‘Even a man who is pure in heart and says his prayers at night
may become a wolf when the wolf-bane blooms
and the autumn moon is bright.’
– Ancient gypsy saying.
When I was first developing the idea of setting up Wyrd Words & Effigies as a blog, one of my main objectives with it was to share my infatuation with the strange and the hidden. With the things we fear, when dark slips over the land and engulfs us. Werewolves have fascinated me since childhood, and when I was mulling over books to read and review, lycanthropes circled and wouldn’t leave me alone.
I came across this publication first of all on Issuu and being the fool that I am, thought I would get the whole thing for free. Alas, 38 pages in it came to an abrupt halt, and I was pushed into scouring the net for the paperback so I could read the next one hundred or so pages. I say pushed, I wasn’t. I went to Play and Amazon quite freely, and, I admit, eagerly. The introduction and first few chapters left an excellent impression, and just over £3 is nothing when a book is laden with the knowledge I want to obtain.
Konstantinos has been a paranormal researcher for nearly two decades, and his writing style is fluid and, well, not simplistic but not as ‘deep’ as I tend to like it. One of my minor vices with the book is that he cites his others. He cites them a lot. And this is really annoying when you’ve paid for a book about werewolves. I don’t want space wasted with chatter such as ‘…in my up and coming book blah, blah, blah you will find…’ If I want your other books, mate, I will look for them myself, thank you very much.
Konstantinos is obviously excellent at his job as a paranormal researcher, but one thing he is not, is a comedian. Unfortunately, the book is peppered with things that he wants you to snort and giggle at, but they’re just not all that.
The first chapter ‘Separating Fact From Fiction’ is an enthralling starter, in which Konstantinos very briefly talks about – amongst other things – the werewolf cinema. What I found particularly interesting, was when Konstantinos talked about the impact Hollywood had on the image of the werewolf, and how the loss of the very first lycanthropy film altered the future of werewolf cinema forever.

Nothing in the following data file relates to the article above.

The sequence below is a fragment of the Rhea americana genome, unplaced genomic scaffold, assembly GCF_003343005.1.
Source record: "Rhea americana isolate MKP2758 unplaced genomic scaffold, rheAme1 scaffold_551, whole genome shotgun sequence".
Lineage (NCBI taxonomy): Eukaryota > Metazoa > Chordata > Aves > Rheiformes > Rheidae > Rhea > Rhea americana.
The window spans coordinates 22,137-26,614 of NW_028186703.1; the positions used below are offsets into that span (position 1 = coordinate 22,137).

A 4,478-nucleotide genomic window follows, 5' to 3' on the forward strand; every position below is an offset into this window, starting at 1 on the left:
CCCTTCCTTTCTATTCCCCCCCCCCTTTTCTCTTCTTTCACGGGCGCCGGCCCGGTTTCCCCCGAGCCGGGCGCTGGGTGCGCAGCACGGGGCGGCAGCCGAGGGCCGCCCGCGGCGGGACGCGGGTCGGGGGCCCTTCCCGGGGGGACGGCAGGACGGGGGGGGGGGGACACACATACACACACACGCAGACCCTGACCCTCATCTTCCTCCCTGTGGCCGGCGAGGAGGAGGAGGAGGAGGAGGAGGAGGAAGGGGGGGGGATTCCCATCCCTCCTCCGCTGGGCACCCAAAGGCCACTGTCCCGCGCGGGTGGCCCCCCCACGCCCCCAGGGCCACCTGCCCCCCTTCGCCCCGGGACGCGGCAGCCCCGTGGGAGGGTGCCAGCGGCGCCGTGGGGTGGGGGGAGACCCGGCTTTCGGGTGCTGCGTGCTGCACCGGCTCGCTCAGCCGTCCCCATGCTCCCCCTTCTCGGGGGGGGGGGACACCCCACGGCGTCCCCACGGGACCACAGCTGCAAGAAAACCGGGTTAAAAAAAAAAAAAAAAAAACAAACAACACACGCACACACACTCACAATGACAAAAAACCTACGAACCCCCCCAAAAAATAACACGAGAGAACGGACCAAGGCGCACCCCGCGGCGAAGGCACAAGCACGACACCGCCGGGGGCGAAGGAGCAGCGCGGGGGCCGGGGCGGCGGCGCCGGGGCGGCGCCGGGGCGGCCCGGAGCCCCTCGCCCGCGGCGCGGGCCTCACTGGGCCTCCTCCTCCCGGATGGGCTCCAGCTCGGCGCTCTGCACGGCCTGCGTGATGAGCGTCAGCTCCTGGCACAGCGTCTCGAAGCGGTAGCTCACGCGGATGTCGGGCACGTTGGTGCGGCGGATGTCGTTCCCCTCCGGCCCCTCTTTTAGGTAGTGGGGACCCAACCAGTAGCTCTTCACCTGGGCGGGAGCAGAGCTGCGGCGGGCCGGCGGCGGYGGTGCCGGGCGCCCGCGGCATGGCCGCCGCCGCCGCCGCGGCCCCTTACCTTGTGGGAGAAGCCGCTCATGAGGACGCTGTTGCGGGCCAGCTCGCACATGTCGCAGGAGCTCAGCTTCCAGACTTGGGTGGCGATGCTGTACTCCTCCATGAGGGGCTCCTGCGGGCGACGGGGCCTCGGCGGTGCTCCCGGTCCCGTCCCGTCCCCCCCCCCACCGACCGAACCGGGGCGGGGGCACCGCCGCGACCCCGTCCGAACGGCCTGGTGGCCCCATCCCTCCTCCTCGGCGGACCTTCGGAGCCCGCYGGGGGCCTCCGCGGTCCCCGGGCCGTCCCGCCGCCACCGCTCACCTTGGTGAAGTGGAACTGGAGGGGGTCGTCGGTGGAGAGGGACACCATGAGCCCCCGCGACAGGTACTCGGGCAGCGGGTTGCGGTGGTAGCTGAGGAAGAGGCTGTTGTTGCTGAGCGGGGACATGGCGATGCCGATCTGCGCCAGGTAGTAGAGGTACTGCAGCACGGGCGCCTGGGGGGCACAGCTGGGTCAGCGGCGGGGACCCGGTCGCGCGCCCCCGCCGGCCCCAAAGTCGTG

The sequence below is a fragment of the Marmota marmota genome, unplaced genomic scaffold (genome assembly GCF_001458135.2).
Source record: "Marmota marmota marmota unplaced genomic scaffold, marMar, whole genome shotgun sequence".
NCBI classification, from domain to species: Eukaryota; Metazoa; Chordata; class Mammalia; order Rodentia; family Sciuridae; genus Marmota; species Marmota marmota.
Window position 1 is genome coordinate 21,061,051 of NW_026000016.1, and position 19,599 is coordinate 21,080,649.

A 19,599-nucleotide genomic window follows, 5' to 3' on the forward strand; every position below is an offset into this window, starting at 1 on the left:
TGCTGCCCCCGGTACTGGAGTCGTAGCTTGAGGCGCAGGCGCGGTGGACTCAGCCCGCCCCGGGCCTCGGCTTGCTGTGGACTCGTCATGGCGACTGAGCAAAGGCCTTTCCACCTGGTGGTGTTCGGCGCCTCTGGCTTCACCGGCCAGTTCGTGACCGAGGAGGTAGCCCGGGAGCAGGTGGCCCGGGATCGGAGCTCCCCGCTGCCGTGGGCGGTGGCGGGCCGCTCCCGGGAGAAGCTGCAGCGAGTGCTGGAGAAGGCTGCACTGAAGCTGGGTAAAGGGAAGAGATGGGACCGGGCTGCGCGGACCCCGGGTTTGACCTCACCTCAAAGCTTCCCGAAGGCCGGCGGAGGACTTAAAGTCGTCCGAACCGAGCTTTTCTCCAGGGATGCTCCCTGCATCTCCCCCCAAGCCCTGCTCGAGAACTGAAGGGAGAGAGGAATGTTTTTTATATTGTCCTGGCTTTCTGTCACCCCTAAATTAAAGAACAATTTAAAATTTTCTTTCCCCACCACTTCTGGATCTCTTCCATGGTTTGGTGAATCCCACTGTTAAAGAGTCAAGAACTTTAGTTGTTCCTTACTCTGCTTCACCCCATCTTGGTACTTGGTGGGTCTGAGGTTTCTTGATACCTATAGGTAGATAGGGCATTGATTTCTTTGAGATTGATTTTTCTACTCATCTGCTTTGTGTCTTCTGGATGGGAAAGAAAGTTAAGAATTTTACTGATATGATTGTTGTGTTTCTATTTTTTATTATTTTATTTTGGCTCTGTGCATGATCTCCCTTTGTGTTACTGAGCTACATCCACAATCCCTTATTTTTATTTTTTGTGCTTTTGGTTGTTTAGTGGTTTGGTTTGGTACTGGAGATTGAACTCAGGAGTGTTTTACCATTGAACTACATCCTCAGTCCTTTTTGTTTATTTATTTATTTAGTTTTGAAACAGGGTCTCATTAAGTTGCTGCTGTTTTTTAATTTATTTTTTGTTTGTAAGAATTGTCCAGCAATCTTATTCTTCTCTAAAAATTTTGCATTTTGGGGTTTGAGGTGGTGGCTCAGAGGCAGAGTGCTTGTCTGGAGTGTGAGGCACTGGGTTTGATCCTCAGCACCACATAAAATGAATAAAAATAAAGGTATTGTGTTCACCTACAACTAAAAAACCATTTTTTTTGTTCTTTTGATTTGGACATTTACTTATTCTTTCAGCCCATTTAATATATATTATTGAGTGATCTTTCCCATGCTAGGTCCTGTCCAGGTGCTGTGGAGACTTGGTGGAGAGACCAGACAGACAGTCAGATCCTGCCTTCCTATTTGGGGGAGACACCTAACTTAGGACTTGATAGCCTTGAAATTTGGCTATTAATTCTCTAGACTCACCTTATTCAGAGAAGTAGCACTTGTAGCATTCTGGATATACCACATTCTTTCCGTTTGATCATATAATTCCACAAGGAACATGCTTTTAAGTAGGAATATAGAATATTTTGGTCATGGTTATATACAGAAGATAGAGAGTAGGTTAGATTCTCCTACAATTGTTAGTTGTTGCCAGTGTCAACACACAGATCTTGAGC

‘…a lost, eighteen-minute short from 1913…According to reports, the film featured a Navajo woman who gets involved in mysticism and transforms fully into a wolf – a real wolf. Sadly, a fire in 1924 destroyed all existing copies…’
Another interesting point from the first chapter, is that the concept of humans turning into werewolves, after surviving a bite from one, is not found anywhere in traditional lycanthropic beliefs. They were, instead, ‘another trapping of films.’
Chapter Two ‘Werewolf Beliefs From Around The World,’ is a favourite chapter of mine, and Konstantinos makes some fascinating and valid points about the belief of animal-human hybrids maintaining a hold, world over, for thousands of years.
‘When a widespread belief evolves independently in cultures that had no way of communicating with each other, the belief is of particular interest – especially if the belief thrives for millennia in these multiple, isolated locales.’
‘Startling anthropological research proves that people in ancient cultures consistently came into contact with animal-like beings, including wolf men and women, when in drug-induced religious vision quests.’
‘The belief in animal-human hybrids seems to predate true recorded history, dating back to the actual cave painting times.’
I have to say that I was deeply disappointed in learning that England wasn’t swarming with werewolf tales, though, interestingly enough the word werewolf originated from Old English.
‘Old English seems to be the origin of the word werewolf, which contains the root word wer, or man. This ‘man wolf,’ however, was not a particularly commonplace belief in England.’
Typically, a little way across the sea, France was brimming with tales, sightings and people claiming to be werewolves. It’s remarkable to note that ‘From 1520 to 1630 in France alone, there were 30,000 cases in the “court” system that dealt with werewolves and witchcraft.’